‘Love Story’ stars reunite for Paramount Pictures’ 100th anniversary
Ryan O'Neal and Ali MacGraw - Then & Now (Photo: Paramount Pictures/MPTVImages.com)
Turning 100 means never having to say you're sorry.
Paramount Pictures, the last Hollywood movie studio to still be located in the actual area called "Hollywood," celebrates its 100th anniversary this year. To mark the occasion, 116 actors, directors, producers and executives from the studio's history gathered for one photo for Vanity Fair magazine.
The event brought together some of the biggest box-office stars and most honored actors alive, from legends like Kirk Douglas and Mickey Rooney to fresh faces like Shia LaBeouf and Julianne Hough. There were three captains of the Starship Enterprise (William Shatner, Patrick Stewart and Chris Pine). And standing in the middle above them all were Ryan O'Neal and Ali MacGraw, the stars of 1970's "Love Story."
It was only the second time in the last decade that O'Neal and MacGraw have reunited (they appeared on "Oprah" in 2010 to mark the film's 40th anniversary). MacGraw, now 73, left California for New Mexico in 1994 after a wildfire destroyed her home. She devotes most of her time now to animal rights activism, but she told Yahoo! Movies that she was honored to be invited back to take part in the photo alongside her "Love Story" costar.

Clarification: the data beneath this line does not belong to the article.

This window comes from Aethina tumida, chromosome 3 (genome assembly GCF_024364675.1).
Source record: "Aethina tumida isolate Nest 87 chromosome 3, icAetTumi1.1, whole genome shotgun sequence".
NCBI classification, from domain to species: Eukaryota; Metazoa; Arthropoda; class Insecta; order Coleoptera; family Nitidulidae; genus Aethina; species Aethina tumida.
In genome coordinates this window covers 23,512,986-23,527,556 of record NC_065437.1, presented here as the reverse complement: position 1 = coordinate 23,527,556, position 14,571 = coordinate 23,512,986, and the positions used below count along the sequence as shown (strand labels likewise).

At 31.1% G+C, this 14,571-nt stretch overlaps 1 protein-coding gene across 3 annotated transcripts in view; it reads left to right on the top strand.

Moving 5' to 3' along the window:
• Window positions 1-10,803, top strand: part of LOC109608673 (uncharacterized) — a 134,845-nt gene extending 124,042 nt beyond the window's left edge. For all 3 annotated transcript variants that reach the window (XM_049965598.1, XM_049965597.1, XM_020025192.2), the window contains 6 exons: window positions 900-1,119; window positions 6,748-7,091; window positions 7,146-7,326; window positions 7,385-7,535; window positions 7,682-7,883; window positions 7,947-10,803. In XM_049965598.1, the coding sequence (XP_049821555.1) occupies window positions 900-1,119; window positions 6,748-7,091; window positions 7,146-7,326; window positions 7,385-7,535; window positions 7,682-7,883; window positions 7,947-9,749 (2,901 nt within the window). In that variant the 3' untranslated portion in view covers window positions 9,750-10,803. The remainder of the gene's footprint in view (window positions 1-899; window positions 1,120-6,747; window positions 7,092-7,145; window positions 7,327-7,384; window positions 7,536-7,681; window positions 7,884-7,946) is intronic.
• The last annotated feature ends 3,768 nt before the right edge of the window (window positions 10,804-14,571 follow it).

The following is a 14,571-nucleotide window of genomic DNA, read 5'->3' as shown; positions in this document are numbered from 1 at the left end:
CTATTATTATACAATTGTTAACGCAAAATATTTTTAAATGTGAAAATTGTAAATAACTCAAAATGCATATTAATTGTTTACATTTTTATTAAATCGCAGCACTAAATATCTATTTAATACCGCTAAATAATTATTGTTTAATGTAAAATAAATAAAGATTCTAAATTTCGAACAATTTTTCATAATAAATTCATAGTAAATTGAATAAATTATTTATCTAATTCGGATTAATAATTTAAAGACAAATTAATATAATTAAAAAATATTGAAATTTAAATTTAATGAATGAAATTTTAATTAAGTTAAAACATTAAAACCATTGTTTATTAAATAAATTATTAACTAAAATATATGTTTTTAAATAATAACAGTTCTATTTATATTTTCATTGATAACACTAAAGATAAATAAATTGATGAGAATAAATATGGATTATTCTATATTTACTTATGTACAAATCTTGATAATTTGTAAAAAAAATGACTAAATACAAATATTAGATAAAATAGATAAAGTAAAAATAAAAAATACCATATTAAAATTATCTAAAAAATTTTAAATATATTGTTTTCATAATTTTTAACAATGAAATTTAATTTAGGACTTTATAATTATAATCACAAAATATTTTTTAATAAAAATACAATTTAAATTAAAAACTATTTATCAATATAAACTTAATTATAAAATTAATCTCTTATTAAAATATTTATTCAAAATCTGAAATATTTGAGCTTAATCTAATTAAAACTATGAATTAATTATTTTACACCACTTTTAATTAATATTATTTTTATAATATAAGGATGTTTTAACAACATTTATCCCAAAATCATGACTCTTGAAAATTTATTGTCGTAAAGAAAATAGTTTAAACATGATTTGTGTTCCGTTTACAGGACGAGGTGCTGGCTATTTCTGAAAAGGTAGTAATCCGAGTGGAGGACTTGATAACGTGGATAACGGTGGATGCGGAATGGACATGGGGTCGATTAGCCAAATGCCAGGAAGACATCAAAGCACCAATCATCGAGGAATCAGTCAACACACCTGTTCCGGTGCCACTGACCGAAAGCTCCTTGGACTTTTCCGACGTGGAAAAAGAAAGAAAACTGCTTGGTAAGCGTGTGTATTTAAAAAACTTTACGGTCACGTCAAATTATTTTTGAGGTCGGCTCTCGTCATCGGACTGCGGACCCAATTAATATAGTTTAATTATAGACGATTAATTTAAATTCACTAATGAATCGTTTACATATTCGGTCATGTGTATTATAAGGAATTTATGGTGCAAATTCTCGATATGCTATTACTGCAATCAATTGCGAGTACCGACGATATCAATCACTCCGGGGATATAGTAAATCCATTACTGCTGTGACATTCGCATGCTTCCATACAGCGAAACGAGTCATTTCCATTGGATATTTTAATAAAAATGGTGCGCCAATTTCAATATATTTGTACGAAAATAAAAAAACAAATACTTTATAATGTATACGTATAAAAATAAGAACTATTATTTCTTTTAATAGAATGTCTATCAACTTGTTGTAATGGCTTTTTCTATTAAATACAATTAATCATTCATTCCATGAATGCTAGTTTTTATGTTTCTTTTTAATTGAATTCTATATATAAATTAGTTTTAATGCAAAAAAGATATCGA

In an email interview, MacGraw said, "It was more than thrilling... and incredibly nostalgic.. to be a part of that extraordinary gathering of actors who had worked for Paramount, as I had. It seems utterly unbelievable to me that Ryan and I did 'that film' together so many, many years ago (when it feels like yesterday), and that we were privileged to take part in such a significant 'Graduation Picture' with all of those amazing actors."
The photo places MacGraw and O'Neal at the center of the collected group, standing high above the rest of the luminaries. It's an appropriate placement, because without the success of their movie 42 years ago, there might not be a Paramount Pictures today.
By the mid-1960s, Paramount Pictures was floundering. It had suffered a string of expensive and embarrassing flops like the Lee Marvin/Clint Eastwood musical (yes, musical) "Paint Your Wagon." Paramount's parent company Gulf+Western was on the verge of dumping the entire film studio. But then young head of production Robert Evans convinced the board that they had a hit on their hands with the movie based on a runaway bestselling novel called "Love Story."